Medicare, when supplemented with additional insurance, is designed for people to be sick. The monthly premiums are higher, but when you are fully covered, out-of-pocket costs are minimal. For $375 per month ($135.50 for Part B, $200 for Medigap Plan F and $40 for a drug plan), or $4,500 a year, pretty much all health care costs are covered, except for the things Medicare doesn’t cover, such as dental, vision, and hearing. It is possible to pay less with a Medicare Advantage plan—some plans have zero premiums but charge copayments or coinsurance if services are utilized. Medicare may cost more if you are subject to the IRMAA.

Medicare and HSAs

What if the employer plan is a health savings account (HSA) paired with a high-deductible health plan (HDHP)? These plans are definitely designed for healthy people: the premiums are low, and if little or no health care costs are incurred, the money can stay in the HSA to keep growing tax-free. However, under IRS rules, HSA contributions cannot be made for a person enrolled in Medicare. This means healthy workers who love their HSAs should not enroll in Medicare.

But once you start any kind of Social Security benefit, you are required to enroll in Part A and HAS contributions must stop. This means everyone age 70 or older—assuming you don’t want to leave Social Security money on the table—may not contribute to an HSA. If you were born before January 2, 1954 and file a restricted application for spousal benefits when you turn full retirement age, you may also want to give up your HSA in exchange for the Social Security income. You can keep the HSA and use it for qualified medical expenses; you just can’t contribute to it after starting Social Security and going onto Medicare.

If you choose to stay on your employer plan after age 65, you should periodically re-evaluate the plan in light of Medicare availability. Worsening health, or a change in the employer plan, could subject you to hefty coinsurance amounts. You can switch to Medicare at any time after turning 65. You do not need to wait until leaving employment. Each year, when you are presented with your employer plan options, look also at Medicare to see how it compares.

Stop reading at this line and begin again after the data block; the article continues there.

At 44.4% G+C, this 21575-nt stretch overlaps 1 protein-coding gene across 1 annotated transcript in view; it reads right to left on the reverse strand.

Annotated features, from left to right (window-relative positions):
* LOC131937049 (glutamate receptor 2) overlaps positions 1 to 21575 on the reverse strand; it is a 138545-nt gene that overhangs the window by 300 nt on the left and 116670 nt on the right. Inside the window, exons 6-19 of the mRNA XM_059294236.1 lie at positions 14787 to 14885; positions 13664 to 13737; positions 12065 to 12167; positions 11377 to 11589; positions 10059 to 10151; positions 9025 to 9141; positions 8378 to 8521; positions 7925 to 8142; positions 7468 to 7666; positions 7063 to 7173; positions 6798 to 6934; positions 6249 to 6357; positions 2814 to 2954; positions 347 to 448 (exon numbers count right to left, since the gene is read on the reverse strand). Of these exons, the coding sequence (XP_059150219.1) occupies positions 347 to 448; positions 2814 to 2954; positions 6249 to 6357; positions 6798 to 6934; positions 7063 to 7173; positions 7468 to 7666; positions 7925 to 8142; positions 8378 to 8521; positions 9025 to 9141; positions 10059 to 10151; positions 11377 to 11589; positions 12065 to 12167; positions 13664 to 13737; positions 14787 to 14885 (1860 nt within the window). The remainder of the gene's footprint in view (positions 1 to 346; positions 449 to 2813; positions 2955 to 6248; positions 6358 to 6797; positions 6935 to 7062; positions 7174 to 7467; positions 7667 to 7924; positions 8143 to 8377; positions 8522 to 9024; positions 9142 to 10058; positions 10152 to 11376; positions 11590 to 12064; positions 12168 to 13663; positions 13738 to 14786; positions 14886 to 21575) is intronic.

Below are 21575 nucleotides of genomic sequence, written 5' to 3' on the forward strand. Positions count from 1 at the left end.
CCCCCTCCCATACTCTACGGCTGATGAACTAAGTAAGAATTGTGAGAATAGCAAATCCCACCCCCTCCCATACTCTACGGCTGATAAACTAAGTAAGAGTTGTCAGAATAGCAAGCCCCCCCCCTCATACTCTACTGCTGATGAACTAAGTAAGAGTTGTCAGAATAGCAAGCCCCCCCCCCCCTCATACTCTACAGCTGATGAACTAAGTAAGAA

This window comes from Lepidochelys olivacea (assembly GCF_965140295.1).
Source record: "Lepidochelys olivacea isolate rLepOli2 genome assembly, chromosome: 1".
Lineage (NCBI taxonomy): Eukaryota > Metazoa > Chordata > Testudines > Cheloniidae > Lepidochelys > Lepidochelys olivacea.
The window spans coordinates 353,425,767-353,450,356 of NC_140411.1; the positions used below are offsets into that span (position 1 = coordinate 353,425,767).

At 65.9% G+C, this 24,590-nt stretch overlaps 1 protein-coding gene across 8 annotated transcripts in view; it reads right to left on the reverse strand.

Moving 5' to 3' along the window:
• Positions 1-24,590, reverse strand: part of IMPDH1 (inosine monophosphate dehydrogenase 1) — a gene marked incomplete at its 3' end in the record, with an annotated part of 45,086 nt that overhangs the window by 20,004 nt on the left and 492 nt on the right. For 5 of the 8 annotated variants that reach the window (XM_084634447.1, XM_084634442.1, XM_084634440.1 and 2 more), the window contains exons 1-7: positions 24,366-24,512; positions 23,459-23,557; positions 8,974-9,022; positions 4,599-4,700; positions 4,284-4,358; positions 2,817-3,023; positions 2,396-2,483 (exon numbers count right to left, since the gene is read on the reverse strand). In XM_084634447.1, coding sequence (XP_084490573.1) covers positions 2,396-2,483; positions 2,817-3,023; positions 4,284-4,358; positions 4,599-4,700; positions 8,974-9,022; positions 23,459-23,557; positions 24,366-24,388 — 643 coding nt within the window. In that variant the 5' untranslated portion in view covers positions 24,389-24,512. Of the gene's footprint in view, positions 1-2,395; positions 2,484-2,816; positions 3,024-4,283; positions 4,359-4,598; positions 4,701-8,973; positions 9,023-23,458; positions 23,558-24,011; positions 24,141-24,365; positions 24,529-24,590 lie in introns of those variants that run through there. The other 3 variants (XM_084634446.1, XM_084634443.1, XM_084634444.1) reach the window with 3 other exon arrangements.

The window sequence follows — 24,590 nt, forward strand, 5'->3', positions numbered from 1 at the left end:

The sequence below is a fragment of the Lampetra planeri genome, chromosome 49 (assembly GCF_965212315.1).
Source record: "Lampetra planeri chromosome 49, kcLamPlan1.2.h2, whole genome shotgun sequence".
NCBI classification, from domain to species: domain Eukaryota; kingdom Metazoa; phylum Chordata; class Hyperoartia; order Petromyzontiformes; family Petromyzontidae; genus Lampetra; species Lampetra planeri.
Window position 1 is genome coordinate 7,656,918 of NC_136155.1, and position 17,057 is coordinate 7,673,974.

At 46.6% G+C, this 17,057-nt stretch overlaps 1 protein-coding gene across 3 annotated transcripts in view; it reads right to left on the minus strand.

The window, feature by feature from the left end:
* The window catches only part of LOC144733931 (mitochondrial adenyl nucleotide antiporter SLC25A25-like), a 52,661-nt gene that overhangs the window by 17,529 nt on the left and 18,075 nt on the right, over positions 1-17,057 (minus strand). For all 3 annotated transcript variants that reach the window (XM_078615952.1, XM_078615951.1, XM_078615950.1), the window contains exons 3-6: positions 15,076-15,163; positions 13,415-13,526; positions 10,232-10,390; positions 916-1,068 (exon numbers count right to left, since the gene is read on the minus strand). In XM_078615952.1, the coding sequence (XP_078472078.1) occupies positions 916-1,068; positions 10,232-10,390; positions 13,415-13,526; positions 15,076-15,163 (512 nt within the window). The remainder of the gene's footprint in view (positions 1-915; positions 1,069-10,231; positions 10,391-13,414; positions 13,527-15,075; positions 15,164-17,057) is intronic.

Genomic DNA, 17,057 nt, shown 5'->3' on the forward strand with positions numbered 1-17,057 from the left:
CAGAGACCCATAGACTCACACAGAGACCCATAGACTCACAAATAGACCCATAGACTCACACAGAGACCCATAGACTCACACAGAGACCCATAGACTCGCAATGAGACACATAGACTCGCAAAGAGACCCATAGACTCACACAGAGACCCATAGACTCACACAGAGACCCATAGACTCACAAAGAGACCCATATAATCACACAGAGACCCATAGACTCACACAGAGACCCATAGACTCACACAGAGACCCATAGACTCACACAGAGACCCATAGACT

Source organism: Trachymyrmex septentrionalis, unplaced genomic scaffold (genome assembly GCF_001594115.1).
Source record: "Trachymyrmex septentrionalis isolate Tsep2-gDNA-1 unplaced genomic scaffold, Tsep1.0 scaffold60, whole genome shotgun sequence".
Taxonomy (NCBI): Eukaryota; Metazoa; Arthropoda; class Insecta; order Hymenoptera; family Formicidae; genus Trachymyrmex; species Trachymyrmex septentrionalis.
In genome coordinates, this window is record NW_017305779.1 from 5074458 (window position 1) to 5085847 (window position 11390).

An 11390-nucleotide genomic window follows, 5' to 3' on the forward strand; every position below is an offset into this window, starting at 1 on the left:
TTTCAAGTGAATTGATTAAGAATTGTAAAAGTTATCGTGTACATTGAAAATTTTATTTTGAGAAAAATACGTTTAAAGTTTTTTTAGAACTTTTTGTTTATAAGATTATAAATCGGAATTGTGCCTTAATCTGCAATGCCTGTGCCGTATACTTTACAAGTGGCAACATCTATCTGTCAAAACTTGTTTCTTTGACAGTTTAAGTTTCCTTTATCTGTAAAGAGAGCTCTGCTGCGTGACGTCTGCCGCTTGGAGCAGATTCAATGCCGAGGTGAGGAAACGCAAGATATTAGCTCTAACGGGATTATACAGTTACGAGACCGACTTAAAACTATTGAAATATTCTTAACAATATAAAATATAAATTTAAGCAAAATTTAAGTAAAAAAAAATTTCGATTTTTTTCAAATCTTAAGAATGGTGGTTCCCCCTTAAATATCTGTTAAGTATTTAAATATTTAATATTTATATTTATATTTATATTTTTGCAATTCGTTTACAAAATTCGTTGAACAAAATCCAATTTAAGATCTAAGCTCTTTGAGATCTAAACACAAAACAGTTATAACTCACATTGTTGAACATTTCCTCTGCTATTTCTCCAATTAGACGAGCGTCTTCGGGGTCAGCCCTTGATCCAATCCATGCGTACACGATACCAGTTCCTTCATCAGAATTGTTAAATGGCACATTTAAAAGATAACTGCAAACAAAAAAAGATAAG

Time your retirement

Eventually, nearly everyone enrolls in Medicare (unless they keep working forever). As you prepare to retire, plan to have your Medicare start when the employer coverage ends so there are no gaps in coverage. This means enrolling in Medicare three months before you want it to start and lining up supplemental insurance and a drug plan (or Medicare Advantage plan) so it starts at the same time. Although terminating employees can take advantage of COBRA to maintain employer coverage for up to 18 months, this is not a good idea. For one, unsubsidized COBRA premiums are much higher than the government-subsidized Medicare premiums, even when supplemental insurance is added. Also, the special enrollment period that allows people over 65 to delay enrollment in Medicare ends 8 months after leaving employment. Someone who comes off COBRA after 18 months will be outside his special enrollment period and will need to wait until the next general enrollment period (January 1 to March 31) to enroll in Medicare, and coverage won’t start until the following July. HR people often advise terminating employees to go onto COBRA; over-65 people should go onto Medicare instead.

Again, consider your spouse. If he or she has been covered on your plan, and if you retire and go onto Medicare, your spouse will need to arrange for separate insurance. As noted above, your spouse may have her own employer insurance. Or she may be over 65 and eligible for her own Medicare. Or she might go onto COBRA or buy her own health insurance in the marketplace. Just make sure your spouse gets his or her insurance lined up before you retire.

Health insurance plays a key role in the retirement decision, and financial advisors can perform an extremely valuable service by helping you explore your options. This means not only laying out the different possibilities for maintaining coverage, but also using this information to inform the date of retirement (is there a need to keep working to keep health insurance?) and the post-retirement spending plan. Americans coming off employer coverage are not used to paying for the full cost of health insurance. And because the premium-sharing amounts have been coming out of your paycheck, you might not be used to budgeting for health insurance. The time to address these issues is BEFORE you set your retirement date.